This morning, the World Conference on Disaster Risk Reduction (DRR), the world’s biggest event in over a decade aimed at tackling the devastating impacts of hazard events on lives, livelihoods and economies, opened in Sendai, Japan.
It was a star-studded event, attended by the Emperor of Japan and with statements from Japanese Prime Minister Shinzo Abe and UN Secretary General Ban Ki-Moon. But even among such distinguished dignitaries, perhaps no speech was more anticipated than that of His Excellency Mr Baldwin Lonsdale, the President of Vanuatu. Overnight, Vanuatu suffered the devastating impacts of Tropical Cyclone Pam, a category 5 cyclone (the highest category on the tropical cyclone scale) that battered the archipelago with winds of up to 270km (160miles) per hour and gusts up to 340km per hour – similar wind speeds to those witnessed during Super Typhoon Haiyan in the Philippines in 2013.
President Lonsdale, visibly fighting back tears as he delivered his opening statement to the conference, came close to breaking down as he spoke of the tragedy that had stricken his small island nation.
“I speak to you today with a heart that is so heavy… I do not know at this time what impact the cyclone has had on Vanuatu”, Mr Lonsdale said. “I stand to ask you to give a lending hand to responding to this calamity that has struck us.”
President Lonsdale’s words are a wake-up call for the international community – the current status quo in disaster risk reduction efforts is failing the world’s most vulnerable nations and communities.
Vanuatu has consistently been ranked by the World Risk Index as the country with the highest disaster risk since 2011, and despite significant investment in disaster risk reduction from government, civil society and communities in recent years, it’s clear that people in Vanuatu were unprepared to respond to a cyclone of this magnitude.
While this was an unprecedented hazard event that would cause heavy damage no matter where it struck, the DRR and coordinated preparedness measures implemented prior to the crisis by the Oxfam supported Vanuatu Humanitarian Team – including the establishment and registration of evacuation centres – have clearly saved lives. Oxfam has also worked with the Vanuatu Rural Development and Training Centre Association (VRDTCA) to improve access to safe water and sanitation in rural communities while supporting the construction of cyclone evacuation shelters, efforts that will have proved crucial for local communities last night.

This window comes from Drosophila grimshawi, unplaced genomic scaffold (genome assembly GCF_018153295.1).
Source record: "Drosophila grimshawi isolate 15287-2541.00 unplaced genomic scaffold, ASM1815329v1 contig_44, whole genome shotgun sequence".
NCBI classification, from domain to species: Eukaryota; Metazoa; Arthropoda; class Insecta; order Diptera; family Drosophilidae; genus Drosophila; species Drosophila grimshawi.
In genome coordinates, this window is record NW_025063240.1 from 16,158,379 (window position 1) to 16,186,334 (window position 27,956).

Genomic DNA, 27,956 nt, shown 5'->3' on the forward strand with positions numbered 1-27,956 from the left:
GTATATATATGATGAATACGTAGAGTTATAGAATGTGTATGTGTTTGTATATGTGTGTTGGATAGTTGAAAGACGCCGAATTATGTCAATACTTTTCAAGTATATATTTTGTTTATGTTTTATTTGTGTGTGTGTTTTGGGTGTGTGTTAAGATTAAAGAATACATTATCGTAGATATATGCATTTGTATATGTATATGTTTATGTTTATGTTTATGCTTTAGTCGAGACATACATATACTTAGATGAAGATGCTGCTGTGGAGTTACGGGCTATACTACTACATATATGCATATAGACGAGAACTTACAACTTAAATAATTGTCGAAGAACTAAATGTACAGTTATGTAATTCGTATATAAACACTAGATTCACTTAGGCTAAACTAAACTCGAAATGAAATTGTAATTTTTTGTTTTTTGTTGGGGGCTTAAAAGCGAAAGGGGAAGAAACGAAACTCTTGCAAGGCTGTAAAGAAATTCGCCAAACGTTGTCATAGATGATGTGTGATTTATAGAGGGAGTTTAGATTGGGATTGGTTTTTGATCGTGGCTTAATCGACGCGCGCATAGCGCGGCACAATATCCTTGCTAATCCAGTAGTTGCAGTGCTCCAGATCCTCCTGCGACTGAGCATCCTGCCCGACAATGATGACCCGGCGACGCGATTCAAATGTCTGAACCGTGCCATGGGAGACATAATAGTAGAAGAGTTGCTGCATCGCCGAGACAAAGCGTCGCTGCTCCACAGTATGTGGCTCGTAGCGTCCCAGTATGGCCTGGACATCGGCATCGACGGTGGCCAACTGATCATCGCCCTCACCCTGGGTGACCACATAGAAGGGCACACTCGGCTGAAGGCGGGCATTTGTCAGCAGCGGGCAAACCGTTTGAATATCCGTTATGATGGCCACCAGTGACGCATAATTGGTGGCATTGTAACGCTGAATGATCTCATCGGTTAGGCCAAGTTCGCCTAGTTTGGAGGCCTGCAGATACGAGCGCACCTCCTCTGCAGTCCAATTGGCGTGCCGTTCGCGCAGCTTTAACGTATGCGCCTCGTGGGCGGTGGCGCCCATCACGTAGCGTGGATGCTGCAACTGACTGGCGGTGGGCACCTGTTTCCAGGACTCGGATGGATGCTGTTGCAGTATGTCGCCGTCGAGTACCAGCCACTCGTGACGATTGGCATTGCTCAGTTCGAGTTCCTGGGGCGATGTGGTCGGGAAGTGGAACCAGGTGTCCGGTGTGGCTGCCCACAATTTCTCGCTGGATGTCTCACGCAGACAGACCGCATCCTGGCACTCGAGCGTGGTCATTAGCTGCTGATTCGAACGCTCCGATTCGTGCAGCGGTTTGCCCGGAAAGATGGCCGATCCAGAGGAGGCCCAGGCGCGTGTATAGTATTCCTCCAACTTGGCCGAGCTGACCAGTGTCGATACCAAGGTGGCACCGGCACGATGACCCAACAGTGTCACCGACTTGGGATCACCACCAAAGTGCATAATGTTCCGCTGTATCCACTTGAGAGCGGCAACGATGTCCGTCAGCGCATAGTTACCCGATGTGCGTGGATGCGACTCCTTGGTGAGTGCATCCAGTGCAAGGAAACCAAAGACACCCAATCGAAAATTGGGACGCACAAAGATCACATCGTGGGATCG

However, with Cyclone Pam and Typhoon Haiyan scale-events likely to increase in severity, including due to the effects of climate change, current disaster risk reduction, preparedness and response capacities, from the local to the national and international levels will increasingly be pushed to breaking point in the future.
That’s why delegations meeting in Sendai need to have President Lonsdale’s words ringing in their ears as they negotiate a new international framework on Disaster Risk Reduction – one that adequately prepares vulnerable nations and communities for the disasters they’re likely to face tomorrow, rather than simply rolling over existing practices which are already visibly falling behind the rising tide of disasters.
Already, the negotiations in Sendai are calling into question the world’s resolve to take on disaster risk, as sections of the draft text such as strong, measurable targets, linkages to climate change and adaptation efforts, and commitments by developed countries to help finance the global effort are slowly being watered down.
Organisations like Oxfam will be fighting hard over the coming days to ensure that the outcome of this conference keeps faith with the people of Vanuatu, and the hundreds of millions whose lives, livelihoods and health are threatened by disasters. Let us hope that in years to come, when the President of Vanuatu addresses the world, it will be with gratitude for its solidarity, rather than with further pleas for help.
Ben Murphy is Humanitarian Advocacy Lead at Oxfam Australia